Who wouldn’t want to relive the Rugby World Cup 1999 semi-final between France and New Zealand other than the most die-hard All Blacks supporters?

The game had everything: stunning tries, brilliant individual performances, a remarkable fightback and a victory for the underdog that no-one saw coming.

You can watch the match, and Christophe Dominici's contribution to it, in all its glory via the official World Rugby YouTube channel.

LAMAISON INSPIRES LES BLEUS

France had been beaten 54-7 in Wellington only a few months earlier. But, not even the great Jonah Lomu (pictured), who scored two trademark solo tries, could prevent the unfancied Les Bleus from completing a 43-31 victory that had the Twickenham crowd on its feet.

With the game 46 minutes old, and following the second of Lomu's bulldozing tries, France trailed 24-10 and looked down and out.

However, out of nowhere, they conjured up some of the best rugby ever seen at Twickenham to score 33 points to the All Blacks’ seven.

“Despite the fact we were losing, we still had the feeling that we could really do something, against these players, against this team. I don’t know why but we felt that way, even though we were quite far behind them,” said Fabien Pelous, now a World Rugby Hall of Fame inductee.

France had scored the match's opening try as fly-half Christophe Lamaison finished from close range following a scything run from Dominici. And, after Lamaison had kicked Les Bleus back into contention, it was the winger who produced a stunning try to put them in front.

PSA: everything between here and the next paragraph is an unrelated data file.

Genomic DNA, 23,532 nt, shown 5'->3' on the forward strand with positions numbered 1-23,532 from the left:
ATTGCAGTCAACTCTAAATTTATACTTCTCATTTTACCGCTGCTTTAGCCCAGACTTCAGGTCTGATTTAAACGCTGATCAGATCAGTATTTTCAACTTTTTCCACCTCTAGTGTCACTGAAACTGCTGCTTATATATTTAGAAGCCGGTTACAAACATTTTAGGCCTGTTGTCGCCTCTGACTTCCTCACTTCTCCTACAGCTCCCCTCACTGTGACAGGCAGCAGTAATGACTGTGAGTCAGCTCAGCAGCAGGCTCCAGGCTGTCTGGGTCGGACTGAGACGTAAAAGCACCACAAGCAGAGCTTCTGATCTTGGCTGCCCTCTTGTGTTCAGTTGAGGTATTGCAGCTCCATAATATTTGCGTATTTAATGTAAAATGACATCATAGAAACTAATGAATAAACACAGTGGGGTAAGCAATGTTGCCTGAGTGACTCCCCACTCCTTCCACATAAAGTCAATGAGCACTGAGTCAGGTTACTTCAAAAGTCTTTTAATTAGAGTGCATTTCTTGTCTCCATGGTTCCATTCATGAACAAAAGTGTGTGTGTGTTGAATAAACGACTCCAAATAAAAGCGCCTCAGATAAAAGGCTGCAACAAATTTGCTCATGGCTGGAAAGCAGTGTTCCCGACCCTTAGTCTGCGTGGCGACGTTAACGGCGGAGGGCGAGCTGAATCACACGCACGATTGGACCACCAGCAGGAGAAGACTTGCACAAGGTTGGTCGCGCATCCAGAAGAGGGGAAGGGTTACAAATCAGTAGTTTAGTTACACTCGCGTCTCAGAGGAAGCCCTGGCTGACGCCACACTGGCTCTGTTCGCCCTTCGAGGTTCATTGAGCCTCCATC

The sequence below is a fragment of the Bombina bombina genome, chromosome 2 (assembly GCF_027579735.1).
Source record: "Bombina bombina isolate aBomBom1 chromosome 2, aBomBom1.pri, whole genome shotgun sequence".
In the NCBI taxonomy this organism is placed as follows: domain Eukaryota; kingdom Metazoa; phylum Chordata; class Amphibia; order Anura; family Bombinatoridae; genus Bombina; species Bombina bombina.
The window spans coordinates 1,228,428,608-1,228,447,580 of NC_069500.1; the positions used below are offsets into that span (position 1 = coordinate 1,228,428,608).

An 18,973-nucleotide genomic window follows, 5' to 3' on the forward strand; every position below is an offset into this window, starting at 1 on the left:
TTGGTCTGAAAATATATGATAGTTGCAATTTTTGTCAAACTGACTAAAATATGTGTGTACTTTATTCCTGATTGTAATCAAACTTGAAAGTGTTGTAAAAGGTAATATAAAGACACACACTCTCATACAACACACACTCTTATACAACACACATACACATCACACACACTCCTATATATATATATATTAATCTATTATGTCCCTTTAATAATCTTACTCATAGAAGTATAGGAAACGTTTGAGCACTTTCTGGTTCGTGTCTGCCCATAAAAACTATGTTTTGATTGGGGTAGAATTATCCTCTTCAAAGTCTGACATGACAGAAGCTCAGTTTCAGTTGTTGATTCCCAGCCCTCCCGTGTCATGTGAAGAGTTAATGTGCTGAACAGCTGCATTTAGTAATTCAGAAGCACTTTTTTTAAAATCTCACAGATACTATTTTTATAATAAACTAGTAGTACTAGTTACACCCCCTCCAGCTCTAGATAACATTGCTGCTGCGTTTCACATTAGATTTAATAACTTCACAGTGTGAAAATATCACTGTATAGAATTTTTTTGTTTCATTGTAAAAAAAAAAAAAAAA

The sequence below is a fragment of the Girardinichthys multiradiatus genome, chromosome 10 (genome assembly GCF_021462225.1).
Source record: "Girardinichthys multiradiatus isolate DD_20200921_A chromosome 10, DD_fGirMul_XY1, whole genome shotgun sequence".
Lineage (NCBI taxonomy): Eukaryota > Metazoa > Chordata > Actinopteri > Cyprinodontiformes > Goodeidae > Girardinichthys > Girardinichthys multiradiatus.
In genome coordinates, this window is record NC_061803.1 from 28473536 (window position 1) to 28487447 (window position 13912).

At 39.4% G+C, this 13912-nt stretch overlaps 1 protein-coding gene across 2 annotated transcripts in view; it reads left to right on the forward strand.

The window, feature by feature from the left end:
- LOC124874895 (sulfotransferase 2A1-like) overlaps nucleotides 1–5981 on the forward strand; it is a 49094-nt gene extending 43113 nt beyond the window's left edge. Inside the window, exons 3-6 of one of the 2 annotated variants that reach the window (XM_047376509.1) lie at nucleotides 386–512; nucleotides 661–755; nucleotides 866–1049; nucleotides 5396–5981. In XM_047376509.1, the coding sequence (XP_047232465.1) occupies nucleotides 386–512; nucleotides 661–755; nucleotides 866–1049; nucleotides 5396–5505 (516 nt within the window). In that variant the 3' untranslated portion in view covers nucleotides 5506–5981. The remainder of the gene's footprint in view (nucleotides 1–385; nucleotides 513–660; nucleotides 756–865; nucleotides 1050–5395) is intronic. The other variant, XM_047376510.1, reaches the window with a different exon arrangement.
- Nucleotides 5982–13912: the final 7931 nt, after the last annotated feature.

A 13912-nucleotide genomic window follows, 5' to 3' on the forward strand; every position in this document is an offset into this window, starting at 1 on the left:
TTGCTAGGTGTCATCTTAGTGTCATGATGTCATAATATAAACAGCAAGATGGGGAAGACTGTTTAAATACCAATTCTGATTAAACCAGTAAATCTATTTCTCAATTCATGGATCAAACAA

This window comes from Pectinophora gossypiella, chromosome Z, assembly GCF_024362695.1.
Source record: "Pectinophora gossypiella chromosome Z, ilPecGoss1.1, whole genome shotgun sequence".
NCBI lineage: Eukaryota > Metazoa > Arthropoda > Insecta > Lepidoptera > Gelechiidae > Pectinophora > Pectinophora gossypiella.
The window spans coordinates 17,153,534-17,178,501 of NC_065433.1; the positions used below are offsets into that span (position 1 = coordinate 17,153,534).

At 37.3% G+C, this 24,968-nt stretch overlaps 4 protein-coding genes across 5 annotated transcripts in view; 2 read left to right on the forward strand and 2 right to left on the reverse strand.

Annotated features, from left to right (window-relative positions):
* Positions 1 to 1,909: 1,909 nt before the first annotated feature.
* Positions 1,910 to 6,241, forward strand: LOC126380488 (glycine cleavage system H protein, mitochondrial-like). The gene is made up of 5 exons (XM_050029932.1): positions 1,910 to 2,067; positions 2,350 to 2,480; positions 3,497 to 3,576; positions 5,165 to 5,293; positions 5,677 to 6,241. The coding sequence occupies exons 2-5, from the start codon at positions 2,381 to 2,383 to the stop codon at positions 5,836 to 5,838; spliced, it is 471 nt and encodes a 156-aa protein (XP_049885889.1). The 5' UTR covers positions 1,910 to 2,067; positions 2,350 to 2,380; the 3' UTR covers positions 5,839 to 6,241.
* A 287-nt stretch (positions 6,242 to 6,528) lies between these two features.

Dominici snuck in between Taine Randell and Andrew Mehrtens on the touchline, to pluck the bouncing ball out of the air and sprint over the goal line.

Richard Dourthe and Philippe Bernat-Salles both subsequently touched down, the latter grinning from ear-to-ear with arms raised aloft as he did so in the 74th minute. It was only then that everyone inside the ground dared to believe the unthinkable was happening.

As was the case in 1987 the unpredictable French were unable to back up the performance in the final, against Australia, but the greatest comeback in Rugby World Cup history – if not the biggest deficit overcome, as that honour later belonged to Romania against Canada at RWC 2015 – is still theirs.

Dominici would go on to win 67 caps for France, scoring 25 tries and appearing at the next two Rugby World Cups. At RWC 2007 he contributed, as a replacement, to another stunning defeat of the All Blacks in the quarter-finals, and played his final match for Les Bleus in the bronze final defeat to Argentina.

"Small in stature but a titan on the field, Christophe Dominici we will never forget you," the All Blacks tweeted on Tuesday. "Rest In Peace dear friend."